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Population Growth

Population growth is the rise of individuals in a given populace. It is a major problem because the rate at which the population increases has developed complications over its sustainability, control, and resource allocation. This paper discusses the issue of populace growth, arguments of Julian Simon and Paul Ehrlich, and ideas of slowing it.

Population growth is a problem that has emerged over the years and led to overpopulation in such countries as Bangladesh, Zaire, and Brazil. The fact these countries have too many people living there has accompanied with it some problems including poverty, hunger, crowded slums, and ecological degradation. The rate at which population has grown in one of the aforementioned regions has created a menacing situation, which, if not corrected, will become worse day by day.

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Statistics show that the world’s population has skyrocketed since the 1970s reaching to a phenomenal growth rate of 90 million people every year. The birth of children entails an increase in the number of individuals requiring food, cloth, and personal space. Simon is optimistic about the population growth. He argues that the increased number of global civilians will create more opportunities that are resourceful in the end. His proposal is that more populations result in more goods things for the world. He supports this by stating out that countries like Japan, Holland, and Hong Kong are one of the wealthiest nations, and only external factors such as incompetent governments can limit their productivity.

Simon’s optimism about population growth does not reflect current situation. Ehrlich, who is rather wary of the increased population, argues that overpopulation is a crisis on its own. Providing shelter for people is not only a problem. However, the quality of the allocated housing is compromised. People often end up homeless on the streets. The increased population has further resulted in the diminishing of food supplies and natural water reserves. The resultant consequent to this dilemma is poverty, drought, famine, and hunger. The world, in fact, struggles to feed its citizens due to their inadequacy to feed themselves. Overpopulation also leads to overuse and stressing on the limited resources. A larger population will require more facilities, more professions, and more resources to manage them all. The risk of having few resources and a large population depending on them is that it would lead to overcrowding and misery.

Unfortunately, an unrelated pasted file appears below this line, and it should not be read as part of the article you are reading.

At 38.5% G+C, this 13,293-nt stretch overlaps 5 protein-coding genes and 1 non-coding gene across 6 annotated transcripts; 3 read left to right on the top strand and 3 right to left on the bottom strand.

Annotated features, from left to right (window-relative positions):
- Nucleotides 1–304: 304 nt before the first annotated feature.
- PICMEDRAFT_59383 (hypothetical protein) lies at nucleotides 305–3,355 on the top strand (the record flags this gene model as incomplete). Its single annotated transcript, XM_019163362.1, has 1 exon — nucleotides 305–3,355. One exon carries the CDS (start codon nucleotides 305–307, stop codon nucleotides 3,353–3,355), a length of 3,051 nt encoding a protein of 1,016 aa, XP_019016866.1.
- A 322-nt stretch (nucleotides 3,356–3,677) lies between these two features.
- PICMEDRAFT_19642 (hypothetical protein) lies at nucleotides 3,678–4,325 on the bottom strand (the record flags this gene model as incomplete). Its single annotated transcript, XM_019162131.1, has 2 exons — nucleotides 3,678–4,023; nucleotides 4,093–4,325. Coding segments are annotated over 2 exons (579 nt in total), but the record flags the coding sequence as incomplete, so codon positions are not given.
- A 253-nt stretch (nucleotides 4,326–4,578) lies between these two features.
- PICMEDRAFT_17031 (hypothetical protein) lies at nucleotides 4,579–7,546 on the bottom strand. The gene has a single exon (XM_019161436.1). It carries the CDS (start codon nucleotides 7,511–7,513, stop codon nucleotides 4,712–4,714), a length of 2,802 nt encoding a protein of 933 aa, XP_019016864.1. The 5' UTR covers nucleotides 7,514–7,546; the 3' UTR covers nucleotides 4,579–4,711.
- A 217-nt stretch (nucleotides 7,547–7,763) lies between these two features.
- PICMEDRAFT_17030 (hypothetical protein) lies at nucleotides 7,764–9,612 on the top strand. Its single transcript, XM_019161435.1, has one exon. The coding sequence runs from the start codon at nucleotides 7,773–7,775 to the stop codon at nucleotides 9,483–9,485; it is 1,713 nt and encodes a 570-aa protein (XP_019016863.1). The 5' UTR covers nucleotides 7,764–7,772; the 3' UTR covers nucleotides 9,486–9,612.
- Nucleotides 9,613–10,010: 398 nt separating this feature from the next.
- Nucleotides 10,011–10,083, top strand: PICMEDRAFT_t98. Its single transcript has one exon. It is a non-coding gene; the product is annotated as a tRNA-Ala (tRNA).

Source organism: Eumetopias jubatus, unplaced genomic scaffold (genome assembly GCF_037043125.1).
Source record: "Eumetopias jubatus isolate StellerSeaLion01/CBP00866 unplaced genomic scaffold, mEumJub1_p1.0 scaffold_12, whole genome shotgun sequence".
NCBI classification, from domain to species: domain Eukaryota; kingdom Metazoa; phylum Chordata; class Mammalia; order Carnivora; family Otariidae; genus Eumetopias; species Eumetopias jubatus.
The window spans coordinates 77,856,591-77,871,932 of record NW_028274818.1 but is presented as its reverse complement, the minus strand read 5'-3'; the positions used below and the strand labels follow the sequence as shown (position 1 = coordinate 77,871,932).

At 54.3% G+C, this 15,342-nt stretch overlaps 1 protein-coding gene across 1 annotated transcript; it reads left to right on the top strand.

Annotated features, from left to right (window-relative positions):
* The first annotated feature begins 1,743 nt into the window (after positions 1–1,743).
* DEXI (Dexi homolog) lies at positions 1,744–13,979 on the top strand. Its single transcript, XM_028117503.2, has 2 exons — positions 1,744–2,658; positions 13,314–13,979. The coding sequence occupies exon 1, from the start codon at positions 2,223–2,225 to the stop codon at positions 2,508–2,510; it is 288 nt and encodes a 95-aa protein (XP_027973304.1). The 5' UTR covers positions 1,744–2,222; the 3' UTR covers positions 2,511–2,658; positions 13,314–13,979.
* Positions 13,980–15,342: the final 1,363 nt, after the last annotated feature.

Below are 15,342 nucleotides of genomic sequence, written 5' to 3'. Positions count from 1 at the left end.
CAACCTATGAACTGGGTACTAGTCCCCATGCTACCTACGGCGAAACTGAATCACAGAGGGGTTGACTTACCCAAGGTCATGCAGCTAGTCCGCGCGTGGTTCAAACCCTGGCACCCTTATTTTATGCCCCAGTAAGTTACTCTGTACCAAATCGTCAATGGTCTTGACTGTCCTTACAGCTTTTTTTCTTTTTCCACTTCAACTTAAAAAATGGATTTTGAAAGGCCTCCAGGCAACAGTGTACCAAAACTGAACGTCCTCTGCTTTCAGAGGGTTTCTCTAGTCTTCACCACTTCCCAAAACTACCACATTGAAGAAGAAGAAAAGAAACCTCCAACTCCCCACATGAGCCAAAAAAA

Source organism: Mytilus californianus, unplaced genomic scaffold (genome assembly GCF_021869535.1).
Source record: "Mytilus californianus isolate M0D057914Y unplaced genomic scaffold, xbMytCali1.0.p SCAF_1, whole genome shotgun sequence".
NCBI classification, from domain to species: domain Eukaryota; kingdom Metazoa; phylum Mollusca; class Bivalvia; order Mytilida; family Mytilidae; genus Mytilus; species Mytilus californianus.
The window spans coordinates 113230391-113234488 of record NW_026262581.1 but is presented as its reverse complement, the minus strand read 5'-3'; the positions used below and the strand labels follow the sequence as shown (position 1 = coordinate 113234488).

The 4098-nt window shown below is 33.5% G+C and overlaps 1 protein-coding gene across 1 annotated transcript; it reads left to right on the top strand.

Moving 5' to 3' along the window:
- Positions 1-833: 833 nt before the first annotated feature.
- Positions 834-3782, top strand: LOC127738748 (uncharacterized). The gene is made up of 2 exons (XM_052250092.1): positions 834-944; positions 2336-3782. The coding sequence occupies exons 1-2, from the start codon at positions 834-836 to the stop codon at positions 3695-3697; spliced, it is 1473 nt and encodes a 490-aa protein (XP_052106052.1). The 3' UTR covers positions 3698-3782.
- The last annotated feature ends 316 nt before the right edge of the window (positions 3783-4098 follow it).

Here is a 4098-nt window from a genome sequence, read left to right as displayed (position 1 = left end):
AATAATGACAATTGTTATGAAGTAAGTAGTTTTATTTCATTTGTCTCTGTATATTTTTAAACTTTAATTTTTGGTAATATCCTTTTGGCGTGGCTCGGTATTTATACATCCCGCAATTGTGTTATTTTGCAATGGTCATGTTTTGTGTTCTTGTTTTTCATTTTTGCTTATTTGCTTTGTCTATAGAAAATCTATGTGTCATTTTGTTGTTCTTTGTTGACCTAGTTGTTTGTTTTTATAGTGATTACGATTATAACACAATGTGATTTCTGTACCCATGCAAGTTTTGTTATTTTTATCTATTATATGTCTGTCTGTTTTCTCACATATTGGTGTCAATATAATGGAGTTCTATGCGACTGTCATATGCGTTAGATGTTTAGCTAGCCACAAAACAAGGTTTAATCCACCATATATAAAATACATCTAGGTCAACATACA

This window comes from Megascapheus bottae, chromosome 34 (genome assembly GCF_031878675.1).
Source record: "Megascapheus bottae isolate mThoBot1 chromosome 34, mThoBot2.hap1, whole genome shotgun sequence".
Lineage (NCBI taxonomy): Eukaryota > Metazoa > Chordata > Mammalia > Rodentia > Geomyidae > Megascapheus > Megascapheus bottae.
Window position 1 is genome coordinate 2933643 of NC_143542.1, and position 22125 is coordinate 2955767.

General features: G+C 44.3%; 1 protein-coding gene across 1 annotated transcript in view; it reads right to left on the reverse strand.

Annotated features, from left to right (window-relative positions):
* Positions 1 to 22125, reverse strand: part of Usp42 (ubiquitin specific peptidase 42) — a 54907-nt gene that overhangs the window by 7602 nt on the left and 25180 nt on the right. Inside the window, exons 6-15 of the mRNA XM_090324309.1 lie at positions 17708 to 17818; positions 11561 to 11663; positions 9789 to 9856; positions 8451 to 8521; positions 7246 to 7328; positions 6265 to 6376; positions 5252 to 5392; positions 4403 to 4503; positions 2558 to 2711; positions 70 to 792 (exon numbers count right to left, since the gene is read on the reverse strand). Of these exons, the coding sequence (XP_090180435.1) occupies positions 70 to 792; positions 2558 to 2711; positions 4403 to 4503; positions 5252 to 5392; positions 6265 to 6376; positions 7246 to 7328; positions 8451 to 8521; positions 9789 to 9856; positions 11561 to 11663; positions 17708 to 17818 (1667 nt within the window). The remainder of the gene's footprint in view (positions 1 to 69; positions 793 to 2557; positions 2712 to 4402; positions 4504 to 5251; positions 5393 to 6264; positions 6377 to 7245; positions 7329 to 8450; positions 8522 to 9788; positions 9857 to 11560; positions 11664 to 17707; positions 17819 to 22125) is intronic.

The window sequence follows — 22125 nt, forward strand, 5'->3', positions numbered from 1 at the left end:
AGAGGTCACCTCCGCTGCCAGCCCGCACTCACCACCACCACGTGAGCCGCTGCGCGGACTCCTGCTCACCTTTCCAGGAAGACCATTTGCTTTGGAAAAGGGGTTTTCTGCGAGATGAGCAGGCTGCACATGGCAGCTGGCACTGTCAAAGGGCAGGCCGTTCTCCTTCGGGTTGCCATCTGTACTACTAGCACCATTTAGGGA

After thorough analyses of Simon and Ehrlich’s arguments, it is evident that Simon is the one seemingly to bring out the facts that are not only reasonable but also arguably correct. He also believes that the world population increase has a positive impact on the number of intellectuals, which seemingly was lacking previously. The greater the number of individuals in the particular society, the better capability for people to produce and sustain themselves. It is totally different from Ehrlich’s views whose arguments are based on commodities price. According to Simon, it is not the case as he defended his theory claiming that people would also produce more resources to counter decreasing assets, therefore, creating a never-ending equilibrium for prices and goods.

Solutions to Slow Population Growth

Poverty

Educating people, especially women, on the benefits of having smaller families would help counter growing rates of poverty. In turn, it would make it possible for them to concentrate on investing more in children improving their quality of life. More so, if females were to follow a certain career choice, they would opt to have smaller families.

Ecology

If people were to be made aware of the risks of overpopulation in the environment, they would take care of it more often. The environment can only withstand a given populace, and overcrowding would mean that the situation would strain to sustain them. Governments and policymakers should ensure that they pass laws controlling settlements to make sure that there is no overcrowding. Furthermore, citizens ought to be educated on means of properly disposing of waste materials, planting trees, and keeping the environment clean.

Hunger

Researchers argue that destruction of the ecosystem would be consequent to underproduction of food. Crops would fail resulting in famine, hunger, and drought. It is possible if an ecosystem is in bad shape arising from pressure building up from overpopulation. The best measure to counter this predicament is to properly manage the ecosystem by avoiding practices such as deforestation and pollution.

Conclusively, population growth is a critical matter that needs precision and care. For the world to continue sustaining growing rates of population, policymakers should be wary of the variants that cause its destruction. Practices such as deforestation, pollution, and overcrowding are some of the few that lead to ecosystem degradation. Humans can create means of self-sustenance without causing destruction to nature. Some of the ways to achieve the desired result is to use renewable sources of energy rather than the destructive fossil fuels. Additionally, humans should give preference to recyclable disposable materials for packaging rather than plastic ones. Finally, with the decrease of a certain commodity, researchers should embark on finding alternatives to these. Overall, policymakers should ensure that there is a fair distribution of resources including food, water, and shelter.

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